Federal Agency Charged Parking Company Unlawfully Fired Muslim Woman for Failing to Remove Her Head Covering
ATLANTA – LAZ Parking, LLC, a Hartford, Conn.-based national parking company doing business in over 16 states, including Georgia, will pay $46,000 to settle a religious discrimination lawsuit brought by the U.S. Equal Employment Opportunity Commission (EEOC), the agency announced today.
In its lawsuit, filed on May 7, 2010 in U.S. District Court for the Northern District of Georgia, Atlanta Division (Case No.: 1:10-CV-1384), the EEOC charged that LAZ Parking unlawfully subjected a practicing Muslim woman who worked at an LAZ Atlanta facility to discrimination when it terminated her because of her religious beliefs and refusing to remove her head covering (hijab).
Title VII of the Civil Rights Act of 1964 prohibits employers from subjecting employees to discrimination due to race, color, religion, sex or national origin. It also prohibits an employer from refusing to accommodate an employee’s sincerely held religious belief, as in this case, the wearing of a hijab. The EEOC filed suit after first attempting to reach a voluntary pre-litigation settlement.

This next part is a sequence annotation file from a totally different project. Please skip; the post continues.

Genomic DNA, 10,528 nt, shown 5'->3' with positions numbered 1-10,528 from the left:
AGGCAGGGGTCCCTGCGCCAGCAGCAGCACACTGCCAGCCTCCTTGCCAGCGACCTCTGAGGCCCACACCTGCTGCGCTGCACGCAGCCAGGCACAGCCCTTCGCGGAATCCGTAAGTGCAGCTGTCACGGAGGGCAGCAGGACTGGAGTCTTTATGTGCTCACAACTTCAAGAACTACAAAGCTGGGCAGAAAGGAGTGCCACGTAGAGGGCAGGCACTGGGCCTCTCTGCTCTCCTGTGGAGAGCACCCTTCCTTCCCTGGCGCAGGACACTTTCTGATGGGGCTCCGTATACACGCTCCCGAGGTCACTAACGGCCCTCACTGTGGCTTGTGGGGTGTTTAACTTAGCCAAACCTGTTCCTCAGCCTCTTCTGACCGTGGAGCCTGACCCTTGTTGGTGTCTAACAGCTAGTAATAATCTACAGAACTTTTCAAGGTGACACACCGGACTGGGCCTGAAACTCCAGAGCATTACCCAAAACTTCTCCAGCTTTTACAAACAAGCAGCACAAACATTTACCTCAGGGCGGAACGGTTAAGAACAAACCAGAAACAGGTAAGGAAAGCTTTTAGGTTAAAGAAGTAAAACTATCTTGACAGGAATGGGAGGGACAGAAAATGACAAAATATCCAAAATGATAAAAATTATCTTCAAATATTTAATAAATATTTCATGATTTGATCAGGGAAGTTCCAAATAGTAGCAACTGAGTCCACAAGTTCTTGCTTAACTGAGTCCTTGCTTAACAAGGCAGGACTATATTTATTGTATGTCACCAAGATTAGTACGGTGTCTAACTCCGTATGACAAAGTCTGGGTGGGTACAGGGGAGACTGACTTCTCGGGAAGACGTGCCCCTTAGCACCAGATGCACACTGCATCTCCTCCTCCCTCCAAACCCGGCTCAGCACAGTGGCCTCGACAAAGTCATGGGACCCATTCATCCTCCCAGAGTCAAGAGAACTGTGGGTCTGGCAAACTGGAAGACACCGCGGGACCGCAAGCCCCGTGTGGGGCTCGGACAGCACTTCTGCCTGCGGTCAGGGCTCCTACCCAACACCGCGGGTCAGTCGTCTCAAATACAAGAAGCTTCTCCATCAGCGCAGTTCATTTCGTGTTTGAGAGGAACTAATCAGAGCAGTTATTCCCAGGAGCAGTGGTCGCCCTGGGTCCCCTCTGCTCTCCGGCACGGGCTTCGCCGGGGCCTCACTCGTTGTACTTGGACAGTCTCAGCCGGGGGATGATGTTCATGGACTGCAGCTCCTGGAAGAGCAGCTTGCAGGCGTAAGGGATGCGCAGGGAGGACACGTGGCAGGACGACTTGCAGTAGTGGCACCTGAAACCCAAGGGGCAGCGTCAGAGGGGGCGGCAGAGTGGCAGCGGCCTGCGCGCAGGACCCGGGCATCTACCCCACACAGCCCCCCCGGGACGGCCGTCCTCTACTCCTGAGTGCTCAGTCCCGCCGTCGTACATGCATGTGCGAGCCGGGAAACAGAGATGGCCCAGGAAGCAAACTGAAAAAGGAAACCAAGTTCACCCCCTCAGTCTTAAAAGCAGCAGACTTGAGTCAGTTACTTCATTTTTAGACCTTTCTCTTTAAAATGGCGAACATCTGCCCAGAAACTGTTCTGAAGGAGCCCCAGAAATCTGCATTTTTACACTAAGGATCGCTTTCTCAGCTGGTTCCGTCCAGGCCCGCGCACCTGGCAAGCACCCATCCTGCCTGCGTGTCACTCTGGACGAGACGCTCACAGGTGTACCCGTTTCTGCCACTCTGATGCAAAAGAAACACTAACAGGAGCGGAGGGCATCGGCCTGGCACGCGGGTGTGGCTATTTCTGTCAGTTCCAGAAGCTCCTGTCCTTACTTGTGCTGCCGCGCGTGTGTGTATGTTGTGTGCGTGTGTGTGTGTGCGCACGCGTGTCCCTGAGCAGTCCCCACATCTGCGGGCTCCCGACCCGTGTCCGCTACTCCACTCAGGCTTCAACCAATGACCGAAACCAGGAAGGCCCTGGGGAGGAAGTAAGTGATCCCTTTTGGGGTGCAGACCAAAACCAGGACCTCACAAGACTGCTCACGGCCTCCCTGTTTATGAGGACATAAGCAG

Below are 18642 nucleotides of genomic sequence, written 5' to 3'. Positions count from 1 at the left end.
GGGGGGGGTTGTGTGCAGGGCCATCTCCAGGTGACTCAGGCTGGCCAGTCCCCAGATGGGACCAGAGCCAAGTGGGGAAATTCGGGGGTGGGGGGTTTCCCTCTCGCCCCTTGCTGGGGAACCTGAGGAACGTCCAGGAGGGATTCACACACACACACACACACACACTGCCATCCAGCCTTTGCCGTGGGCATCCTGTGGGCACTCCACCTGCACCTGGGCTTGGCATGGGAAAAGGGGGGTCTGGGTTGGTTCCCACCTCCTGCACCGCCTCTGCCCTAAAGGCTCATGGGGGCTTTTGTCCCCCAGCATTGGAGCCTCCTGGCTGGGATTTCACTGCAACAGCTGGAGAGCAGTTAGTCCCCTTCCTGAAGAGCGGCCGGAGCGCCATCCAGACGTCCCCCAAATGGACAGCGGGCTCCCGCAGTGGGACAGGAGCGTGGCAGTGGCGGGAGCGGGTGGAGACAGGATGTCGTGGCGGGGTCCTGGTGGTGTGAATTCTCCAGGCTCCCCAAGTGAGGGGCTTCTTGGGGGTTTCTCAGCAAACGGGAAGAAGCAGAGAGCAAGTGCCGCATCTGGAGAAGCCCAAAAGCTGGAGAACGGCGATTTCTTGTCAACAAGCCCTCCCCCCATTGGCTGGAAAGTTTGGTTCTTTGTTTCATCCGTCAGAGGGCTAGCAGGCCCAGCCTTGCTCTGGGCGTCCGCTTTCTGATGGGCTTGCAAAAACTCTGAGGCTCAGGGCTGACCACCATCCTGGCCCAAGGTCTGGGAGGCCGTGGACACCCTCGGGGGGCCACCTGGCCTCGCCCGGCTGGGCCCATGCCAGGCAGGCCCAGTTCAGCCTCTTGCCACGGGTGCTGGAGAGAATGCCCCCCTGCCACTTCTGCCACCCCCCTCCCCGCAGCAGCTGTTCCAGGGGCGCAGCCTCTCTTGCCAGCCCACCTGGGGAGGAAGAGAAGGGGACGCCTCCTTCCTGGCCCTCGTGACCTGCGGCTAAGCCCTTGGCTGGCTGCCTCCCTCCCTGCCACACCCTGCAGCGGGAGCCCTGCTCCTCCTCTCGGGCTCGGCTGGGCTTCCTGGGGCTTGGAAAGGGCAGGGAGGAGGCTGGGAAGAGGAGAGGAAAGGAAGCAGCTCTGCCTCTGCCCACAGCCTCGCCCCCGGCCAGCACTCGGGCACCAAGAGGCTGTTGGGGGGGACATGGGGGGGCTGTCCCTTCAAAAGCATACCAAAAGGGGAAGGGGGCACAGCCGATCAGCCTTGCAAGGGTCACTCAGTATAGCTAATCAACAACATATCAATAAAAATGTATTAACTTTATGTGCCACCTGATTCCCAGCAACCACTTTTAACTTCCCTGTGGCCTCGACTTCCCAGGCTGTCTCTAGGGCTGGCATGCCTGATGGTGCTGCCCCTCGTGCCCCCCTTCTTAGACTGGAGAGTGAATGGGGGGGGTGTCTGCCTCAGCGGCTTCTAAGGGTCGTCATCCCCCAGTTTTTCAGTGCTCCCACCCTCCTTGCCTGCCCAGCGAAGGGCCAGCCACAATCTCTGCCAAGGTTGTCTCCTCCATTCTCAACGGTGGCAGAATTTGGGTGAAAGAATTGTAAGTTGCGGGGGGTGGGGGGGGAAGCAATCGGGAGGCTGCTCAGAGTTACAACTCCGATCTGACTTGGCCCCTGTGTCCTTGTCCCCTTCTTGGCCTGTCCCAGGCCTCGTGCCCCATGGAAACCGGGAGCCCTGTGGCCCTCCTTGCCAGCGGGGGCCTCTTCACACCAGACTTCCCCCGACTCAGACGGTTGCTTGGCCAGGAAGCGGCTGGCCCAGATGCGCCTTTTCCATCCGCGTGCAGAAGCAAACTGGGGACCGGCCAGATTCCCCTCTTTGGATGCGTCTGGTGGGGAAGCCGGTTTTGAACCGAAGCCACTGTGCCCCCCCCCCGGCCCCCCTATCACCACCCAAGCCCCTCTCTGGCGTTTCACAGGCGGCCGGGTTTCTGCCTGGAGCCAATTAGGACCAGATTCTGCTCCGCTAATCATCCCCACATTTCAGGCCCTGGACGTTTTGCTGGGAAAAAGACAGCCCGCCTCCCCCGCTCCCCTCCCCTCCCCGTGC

The consent decree settling the suit, in addition to the monetary relief, includes provisions for equal employment opportunity training, reporting, and posting of anti-discrimination notices. In the suit and consent decree, LAZ Parking denied any liability or wrongdoing.
“LAZ Parking worked diligently with the parties in this case to come to a speedy resolution,” said Robert Dawkins, Regional Attorney for the EEOC’s Atlanta office. “Going forward, we believe LAZ Parking is sincerely committed to avoiding these types of problems.”
The EEOC enforces federal laws prohibiting employment discrimination. Further information about the EEOC is available on its web site at www.eeoc.gov.